Nowadays, this movie carries a whole conspiracy behind it in which the film is to be interpreted as Maverick's struggle with his homosexuality. The writers say they didn't write it that way, but don't seem to have any sort of problem with that interpretation. They further suggest that part of it may have had to do with director Tony Scott's style. The 80s was an era of imagination, open-mindedness, and to be flamboyant was considered pretty cool. So 'Top Gun' was probably really just a film that fits into its time better than it fits with things now.
Having said all that, I was just a kid when I got into this movie, and all my fragile little mind saw it as was one of my first real doses of action. I didn't get any of the jokes, really, or what the extremely tonguey sex scene was all about, but it was just a fun movie to me. I was only 4 when this was released theatrically, so I might estimate I was about 7 or 8 when I first saw this (recorded from TV). The whole supposed subtext thing was something I grew up without, and nothing ever clicked until I saw that Tarantino clip from 'Sleep With Me' just a few years ago. It's an interesting thought, but the closing line on that clip is all wrong, and any real 'Top Gun' fan knows that.
F-14 Tomcat pilots Pete "Maverick" Mitchell (Tom Cruise) and Nick "Goose" Bradshaw (Anthony Edwards) are offered the chance to train at the Naval Fighter Weapons School in Miramar, known to pilots as "Top Gun"; a school for the elite in Naval Aviation by CAG "Stinger" (James Tolkan). This is due to the top contender, "Cougar" (John Stockwell) quitting after an incident involving two MiG-28 aircraft. Maverick was second in line, and therefore takes his place. Upon arrival, they meet the likes of a few colourful characters, namely his biggest contenders, Tom "Iceman" Kazansky (Val Kilmer) and "Slider" (Rick Rossovich), and his instructors; Mike "Viper" Metcalf (Tom Skerritt), Rick "Jester" Heatherly (Michael Ironside) and Charlotte "Charlie" Blackwood (Kelly McGillis) who also becomes Maverick's love interest.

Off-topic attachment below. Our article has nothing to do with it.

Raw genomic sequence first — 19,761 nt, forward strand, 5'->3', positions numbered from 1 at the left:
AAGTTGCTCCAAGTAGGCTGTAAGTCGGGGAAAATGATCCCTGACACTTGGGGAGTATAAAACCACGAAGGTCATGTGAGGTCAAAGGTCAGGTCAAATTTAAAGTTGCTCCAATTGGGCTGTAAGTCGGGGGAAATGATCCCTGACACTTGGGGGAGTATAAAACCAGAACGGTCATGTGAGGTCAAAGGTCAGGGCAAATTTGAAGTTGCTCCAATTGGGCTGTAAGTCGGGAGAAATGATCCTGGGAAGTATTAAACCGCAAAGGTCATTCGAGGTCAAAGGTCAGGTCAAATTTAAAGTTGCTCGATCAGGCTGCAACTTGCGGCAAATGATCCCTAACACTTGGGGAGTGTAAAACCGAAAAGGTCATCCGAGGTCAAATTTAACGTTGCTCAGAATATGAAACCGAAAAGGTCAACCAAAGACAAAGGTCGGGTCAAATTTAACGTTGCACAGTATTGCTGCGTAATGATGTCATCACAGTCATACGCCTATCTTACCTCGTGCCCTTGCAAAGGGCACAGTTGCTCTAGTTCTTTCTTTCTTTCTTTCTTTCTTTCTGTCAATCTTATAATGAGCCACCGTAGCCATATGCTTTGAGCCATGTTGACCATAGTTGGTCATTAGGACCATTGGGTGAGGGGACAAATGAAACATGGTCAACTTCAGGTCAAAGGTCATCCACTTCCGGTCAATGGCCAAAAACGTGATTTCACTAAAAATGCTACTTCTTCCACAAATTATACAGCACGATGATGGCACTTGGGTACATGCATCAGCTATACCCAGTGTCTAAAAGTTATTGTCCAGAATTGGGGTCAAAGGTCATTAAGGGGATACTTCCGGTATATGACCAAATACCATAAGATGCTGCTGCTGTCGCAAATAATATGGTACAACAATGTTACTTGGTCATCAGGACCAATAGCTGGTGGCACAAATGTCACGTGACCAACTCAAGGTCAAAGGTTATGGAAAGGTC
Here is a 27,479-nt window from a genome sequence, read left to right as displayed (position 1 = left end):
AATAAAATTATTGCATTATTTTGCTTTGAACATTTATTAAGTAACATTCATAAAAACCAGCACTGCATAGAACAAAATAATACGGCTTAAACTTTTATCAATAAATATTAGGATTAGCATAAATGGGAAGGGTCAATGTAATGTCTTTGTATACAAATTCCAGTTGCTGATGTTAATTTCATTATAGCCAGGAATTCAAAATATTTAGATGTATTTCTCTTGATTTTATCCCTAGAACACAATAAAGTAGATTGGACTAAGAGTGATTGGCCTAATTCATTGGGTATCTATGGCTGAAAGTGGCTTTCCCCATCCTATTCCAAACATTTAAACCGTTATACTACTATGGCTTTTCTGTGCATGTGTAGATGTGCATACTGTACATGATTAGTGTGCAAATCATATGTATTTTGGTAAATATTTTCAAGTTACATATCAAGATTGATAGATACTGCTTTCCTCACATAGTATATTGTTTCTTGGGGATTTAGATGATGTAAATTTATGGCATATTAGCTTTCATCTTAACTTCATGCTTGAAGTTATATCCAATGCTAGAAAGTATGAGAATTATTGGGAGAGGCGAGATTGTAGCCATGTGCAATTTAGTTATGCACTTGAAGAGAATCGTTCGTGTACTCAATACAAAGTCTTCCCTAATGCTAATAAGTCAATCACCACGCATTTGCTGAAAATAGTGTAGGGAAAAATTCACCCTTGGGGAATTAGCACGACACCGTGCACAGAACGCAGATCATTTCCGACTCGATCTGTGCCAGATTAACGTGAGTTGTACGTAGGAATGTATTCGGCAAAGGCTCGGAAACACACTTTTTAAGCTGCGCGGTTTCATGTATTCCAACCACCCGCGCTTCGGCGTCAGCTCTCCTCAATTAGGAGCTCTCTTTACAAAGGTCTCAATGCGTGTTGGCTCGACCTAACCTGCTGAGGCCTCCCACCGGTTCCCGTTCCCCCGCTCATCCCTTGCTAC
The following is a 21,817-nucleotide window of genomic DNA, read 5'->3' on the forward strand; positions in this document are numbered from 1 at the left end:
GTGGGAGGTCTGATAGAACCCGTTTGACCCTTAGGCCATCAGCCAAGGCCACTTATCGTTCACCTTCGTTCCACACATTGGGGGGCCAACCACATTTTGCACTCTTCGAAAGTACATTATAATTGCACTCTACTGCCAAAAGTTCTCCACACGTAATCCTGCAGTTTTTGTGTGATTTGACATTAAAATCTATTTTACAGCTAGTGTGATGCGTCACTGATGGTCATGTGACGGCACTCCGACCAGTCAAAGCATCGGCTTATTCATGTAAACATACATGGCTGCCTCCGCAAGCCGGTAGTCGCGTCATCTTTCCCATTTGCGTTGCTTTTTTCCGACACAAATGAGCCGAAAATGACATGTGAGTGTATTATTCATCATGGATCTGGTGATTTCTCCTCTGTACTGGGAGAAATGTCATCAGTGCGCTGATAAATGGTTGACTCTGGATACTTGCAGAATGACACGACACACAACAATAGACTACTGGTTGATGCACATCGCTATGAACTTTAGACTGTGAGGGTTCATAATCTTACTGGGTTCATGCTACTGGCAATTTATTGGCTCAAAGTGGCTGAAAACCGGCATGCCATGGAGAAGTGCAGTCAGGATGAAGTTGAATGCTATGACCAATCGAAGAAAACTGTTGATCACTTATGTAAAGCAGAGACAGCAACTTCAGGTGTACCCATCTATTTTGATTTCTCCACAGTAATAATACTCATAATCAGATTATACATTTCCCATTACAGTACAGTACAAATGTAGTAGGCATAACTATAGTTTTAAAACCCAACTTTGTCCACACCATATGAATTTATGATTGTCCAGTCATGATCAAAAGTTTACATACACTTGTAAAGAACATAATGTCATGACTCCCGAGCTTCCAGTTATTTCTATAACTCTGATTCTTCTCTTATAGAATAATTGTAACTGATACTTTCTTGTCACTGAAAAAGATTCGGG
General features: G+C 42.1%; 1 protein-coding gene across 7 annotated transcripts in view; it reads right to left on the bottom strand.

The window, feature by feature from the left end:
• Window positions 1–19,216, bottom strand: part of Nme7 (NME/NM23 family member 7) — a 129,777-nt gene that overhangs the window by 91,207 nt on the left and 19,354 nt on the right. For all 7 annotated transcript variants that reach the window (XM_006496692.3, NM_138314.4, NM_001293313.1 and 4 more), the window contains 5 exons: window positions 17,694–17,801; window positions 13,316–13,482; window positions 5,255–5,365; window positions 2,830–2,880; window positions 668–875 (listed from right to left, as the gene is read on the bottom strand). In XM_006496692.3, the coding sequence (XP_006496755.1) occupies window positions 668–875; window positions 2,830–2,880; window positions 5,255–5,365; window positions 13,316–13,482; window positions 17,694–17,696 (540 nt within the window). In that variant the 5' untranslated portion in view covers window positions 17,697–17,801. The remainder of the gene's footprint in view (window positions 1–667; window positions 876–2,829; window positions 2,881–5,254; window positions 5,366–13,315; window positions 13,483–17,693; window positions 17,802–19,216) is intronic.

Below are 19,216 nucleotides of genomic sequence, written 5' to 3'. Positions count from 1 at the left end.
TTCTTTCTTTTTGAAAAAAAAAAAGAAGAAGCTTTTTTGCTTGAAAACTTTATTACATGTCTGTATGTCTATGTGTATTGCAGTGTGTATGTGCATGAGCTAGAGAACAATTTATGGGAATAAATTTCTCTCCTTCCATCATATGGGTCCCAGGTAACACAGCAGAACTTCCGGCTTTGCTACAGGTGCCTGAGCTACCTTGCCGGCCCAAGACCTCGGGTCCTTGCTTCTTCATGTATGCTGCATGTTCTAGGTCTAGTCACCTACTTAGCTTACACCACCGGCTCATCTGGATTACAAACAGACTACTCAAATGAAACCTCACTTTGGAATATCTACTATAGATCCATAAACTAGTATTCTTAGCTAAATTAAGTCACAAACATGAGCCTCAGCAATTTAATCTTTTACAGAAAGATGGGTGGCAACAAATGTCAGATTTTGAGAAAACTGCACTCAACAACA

Throughout the film, we learn a few things about Maverick; namely that he flies by the seat of his pants, and his flying dangerously is part of what makes him one of the best pilots. We further learn details of his past, largely involving his father, who was also a pilot, and whose death has been a mystery to Maverick his whole life. It deals with his attraction to his instructor, his attitude in wanting to be the "best of the best", and an incident (which I won't spoil) that makes him question whether or not he's really worthy of being there. So a lot of it is sort of "internal struggle" as it is, which gives the subtext theory a bit of leeway. But I'd have to say it's open to interpretation. Personally, I've never looked that deep into it.
Anyway, this is another fine example of a totally 80s movie. As I mentioned before, there is a part of this that's sort of stuck in time, but it has gone on to become a classic for many, despite quite a few critical responses to it. Perhaps the best thing about this movie is its soundtrack, which is almost a soundtrack to the 80s on its own. You'd probably recognize a few songs on it, but none more so than 'Danger Zone' (which 'Archer' totally resurrected). This was one of those albums we played a lot of in the house, and I used to take it with me in my Walkman (what iPods used to be) for bike rides because, hell, it was a good one for the road.
As far as recommendation goes, it's probably not going to be for everyone. But I would suggest a viewing if you're into 80s culture in any way, or, if nothing else, to get some background for the upcoming 'Maverick' movie (now slated for November, 2021). Speaking personally, this is one I have very fond memories with, and I might throw it on the odd time for a good dose of nostalgia. This viewing still gave me a fun time, and subtext or not, I can still manage to interpret things the way I did as a kid, although I have to admit that I understand where Tarantino is coming from... all except for that closing line.